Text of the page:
Indeed, the growing dialogue of the past 40 years may have finally allowed Jews and Christians to move beyond simple platitudes and “getting to know you” sessions to take on, as Pope Benedict said to the Jewish community in Cologne (Aug. 19, 2005), “those areas in which, due to our profound convictions in faith, we diverge, and indeed precisely in those areas, we need to show respect and love for one another.” Church documents since Nostra Aetate have addressed these issues in serious ways. Even the way the Bible itself has been read and studied was taken up by the Pontifical Biblical Commission’s The Jewish People and their Sacred Scriptures in the Christian Bible (2001). It is vitally important to understand how the writers of much of the New Testament employed language, imagery and textual knowledge to create works that could be heard and understood first by their almost exclusively Jewish audiences. It is also critically important to study how the church fathers later read the texts without knowledge of the Jewish people and their beliefs and practices, and created a new overlay of understanding, which helped to found a church quite separate and distinct from the religious community from which it sprang.
The Passover Seder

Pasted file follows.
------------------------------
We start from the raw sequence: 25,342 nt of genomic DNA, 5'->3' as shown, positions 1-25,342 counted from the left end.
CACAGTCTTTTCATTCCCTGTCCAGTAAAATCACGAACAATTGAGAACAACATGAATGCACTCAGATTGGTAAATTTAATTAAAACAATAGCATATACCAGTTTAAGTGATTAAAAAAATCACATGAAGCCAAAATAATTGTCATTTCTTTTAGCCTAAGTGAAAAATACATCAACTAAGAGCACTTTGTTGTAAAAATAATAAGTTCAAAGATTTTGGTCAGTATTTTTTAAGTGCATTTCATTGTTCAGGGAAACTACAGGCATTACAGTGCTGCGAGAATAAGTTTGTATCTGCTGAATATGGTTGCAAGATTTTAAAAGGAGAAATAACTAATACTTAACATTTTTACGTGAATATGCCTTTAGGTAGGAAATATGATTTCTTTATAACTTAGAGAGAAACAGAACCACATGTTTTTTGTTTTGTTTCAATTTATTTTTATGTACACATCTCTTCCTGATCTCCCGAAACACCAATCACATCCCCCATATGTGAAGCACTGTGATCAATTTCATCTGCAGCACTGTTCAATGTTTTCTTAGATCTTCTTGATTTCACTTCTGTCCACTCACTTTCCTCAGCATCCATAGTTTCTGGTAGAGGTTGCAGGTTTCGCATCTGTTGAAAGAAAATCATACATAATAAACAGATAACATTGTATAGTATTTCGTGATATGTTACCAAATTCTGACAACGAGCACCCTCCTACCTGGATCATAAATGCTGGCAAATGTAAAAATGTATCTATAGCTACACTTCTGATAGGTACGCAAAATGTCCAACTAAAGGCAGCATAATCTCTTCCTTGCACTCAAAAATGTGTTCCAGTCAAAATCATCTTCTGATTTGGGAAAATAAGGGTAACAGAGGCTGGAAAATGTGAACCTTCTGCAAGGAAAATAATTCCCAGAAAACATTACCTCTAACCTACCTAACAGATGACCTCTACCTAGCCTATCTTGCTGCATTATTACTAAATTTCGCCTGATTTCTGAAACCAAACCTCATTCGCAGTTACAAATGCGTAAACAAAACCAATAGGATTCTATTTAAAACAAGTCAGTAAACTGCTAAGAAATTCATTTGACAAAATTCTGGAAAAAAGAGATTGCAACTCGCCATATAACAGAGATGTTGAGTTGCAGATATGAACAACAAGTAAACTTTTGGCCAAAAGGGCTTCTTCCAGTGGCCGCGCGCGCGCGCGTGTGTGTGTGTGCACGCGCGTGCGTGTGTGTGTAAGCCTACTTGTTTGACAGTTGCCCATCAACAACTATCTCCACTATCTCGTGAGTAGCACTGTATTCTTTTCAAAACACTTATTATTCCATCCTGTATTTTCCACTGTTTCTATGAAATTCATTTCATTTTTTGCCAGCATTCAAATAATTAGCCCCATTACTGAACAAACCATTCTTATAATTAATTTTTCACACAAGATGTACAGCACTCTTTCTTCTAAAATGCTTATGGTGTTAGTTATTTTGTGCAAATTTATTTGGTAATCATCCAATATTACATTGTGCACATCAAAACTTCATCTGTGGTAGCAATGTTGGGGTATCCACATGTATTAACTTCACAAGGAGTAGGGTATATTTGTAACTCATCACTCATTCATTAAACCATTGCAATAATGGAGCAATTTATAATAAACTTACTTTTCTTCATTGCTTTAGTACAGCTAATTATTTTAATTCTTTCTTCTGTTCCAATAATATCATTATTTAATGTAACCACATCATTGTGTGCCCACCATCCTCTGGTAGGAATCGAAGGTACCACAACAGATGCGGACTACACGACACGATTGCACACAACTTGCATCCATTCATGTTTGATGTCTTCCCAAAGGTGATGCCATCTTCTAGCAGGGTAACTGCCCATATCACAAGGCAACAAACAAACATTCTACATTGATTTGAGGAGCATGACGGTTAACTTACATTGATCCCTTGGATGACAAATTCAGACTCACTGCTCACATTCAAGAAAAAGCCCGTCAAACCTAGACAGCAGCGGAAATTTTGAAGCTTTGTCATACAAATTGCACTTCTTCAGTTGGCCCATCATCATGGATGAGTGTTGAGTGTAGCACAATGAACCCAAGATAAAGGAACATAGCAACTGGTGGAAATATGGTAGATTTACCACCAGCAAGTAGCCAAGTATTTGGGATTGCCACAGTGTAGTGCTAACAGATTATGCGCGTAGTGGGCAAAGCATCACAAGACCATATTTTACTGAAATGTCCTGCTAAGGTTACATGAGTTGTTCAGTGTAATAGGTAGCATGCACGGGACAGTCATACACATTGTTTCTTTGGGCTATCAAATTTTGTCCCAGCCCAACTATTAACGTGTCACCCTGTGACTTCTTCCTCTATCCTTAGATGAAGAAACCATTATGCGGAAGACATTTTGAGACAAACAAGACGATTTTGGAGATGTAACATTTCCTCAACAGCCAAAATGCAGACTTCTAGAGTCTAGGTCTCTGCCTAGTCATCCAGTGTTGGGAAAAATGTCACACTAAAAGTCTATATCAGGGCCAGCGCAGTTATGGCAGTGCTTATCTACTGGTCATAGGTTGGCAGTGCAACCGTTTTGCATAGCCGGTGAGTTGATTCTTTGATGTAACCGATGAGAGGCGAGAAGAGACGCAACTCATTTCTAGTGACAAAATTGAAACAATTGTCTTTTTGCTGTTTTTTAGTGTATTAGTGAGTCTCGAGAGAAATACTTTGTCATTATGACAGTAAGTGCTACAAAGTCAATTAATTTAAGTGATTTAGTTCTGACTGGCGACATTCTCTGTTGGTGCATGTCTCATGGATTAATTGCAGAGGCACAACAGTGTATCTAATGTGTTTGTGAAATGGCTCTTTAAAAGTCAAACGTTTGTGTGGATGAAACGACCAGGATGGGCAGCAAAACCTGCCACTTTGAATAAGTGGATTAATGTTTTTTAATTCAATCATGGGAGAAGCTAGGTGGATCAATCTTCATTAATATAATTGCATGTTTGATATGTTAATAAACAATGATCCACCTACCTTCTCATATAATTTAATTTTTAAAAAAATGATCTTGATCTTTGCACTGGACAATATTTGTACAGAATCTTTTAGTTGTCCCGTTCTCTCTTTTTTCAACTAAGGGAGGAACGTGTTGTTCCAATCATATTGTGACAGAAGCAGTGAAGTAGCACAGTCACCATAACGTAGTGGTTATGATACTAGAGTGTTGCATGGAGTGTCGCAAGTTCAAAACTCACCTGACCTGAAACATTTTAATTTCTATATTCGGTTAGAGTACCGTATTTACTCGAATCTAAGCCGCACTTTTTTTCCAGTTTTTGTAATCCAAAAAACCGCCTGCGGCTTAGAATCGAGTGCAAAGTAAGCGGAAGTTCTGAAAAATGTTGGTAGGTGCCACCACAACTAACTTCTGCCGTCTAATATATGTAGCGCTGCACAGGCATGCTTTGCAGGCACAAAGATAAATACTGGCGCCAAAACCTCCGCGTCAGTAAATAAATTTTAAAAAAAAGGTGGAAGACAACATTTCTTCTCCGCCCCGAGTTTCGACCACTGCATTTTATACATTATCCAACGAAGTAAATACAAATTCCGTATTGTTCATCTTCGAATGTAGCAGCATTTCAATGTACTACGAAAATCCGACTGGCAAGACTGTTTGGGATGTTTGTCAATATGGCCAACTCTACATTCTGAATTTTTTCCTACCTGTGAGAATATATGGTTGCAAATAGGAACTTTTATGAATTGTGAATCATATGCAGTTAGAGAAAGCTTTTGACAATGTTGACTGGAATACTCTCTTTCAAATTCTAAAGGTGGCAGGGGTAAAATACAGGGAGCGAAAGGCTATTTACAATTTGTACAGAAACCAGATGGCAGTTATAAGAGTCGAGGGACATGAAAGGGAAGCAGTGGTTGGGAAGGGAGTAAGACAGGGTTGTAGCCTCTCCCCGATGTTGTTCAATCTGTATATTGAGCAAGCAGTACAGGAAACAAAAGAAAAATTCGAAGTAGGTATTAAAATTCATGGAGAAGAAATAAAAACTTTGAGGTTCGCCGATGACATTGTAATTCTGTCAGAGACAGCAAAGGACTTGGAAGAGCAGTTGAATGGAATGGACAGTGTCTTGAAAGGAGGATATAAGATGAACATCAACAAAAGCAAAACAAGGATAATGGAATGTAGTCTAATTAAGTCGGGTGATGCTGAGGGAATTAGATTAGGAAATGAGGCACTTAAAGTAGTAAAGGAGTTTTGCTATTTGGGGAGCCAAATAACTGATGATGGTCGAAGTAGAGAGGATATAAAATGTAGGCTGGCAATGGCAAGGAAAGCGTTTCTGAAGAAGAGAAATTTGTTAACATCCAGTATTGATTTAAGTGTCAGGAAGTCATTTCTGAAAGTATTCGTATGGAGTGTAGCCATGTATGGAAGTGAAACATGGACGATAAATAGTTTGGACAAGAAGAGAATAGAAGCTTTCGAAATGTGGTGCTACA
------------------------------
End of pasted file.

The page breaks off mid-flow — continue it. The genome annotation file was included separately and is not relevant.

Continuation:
It is this religious dynamism that creates the greatest of challenges at this Passover-Easter season. The dramatic events of Jesus’ final hours set against a backdrop of the pilgrimage festival of Pesach blurs the lines between the traditions, and of late we have been witness to increasing numbers of faithful Christians partaking in the Passover ritual as a means of discovering Jesus’ roots. While well-intentioned, many of these ersatz or “model seders” held by and for Christians without authentic Jewish participation create more misunderstanding of Christianity and Judaism, not less. (It must be noted that there have been “model” seders whose educational purpose is to create understanding of shared experiences of disparate communities—for example Latino-Jewish seders or black-Jewish seders. These, which have a distinct educational purpose, are not the kind of seders to which I am referring.)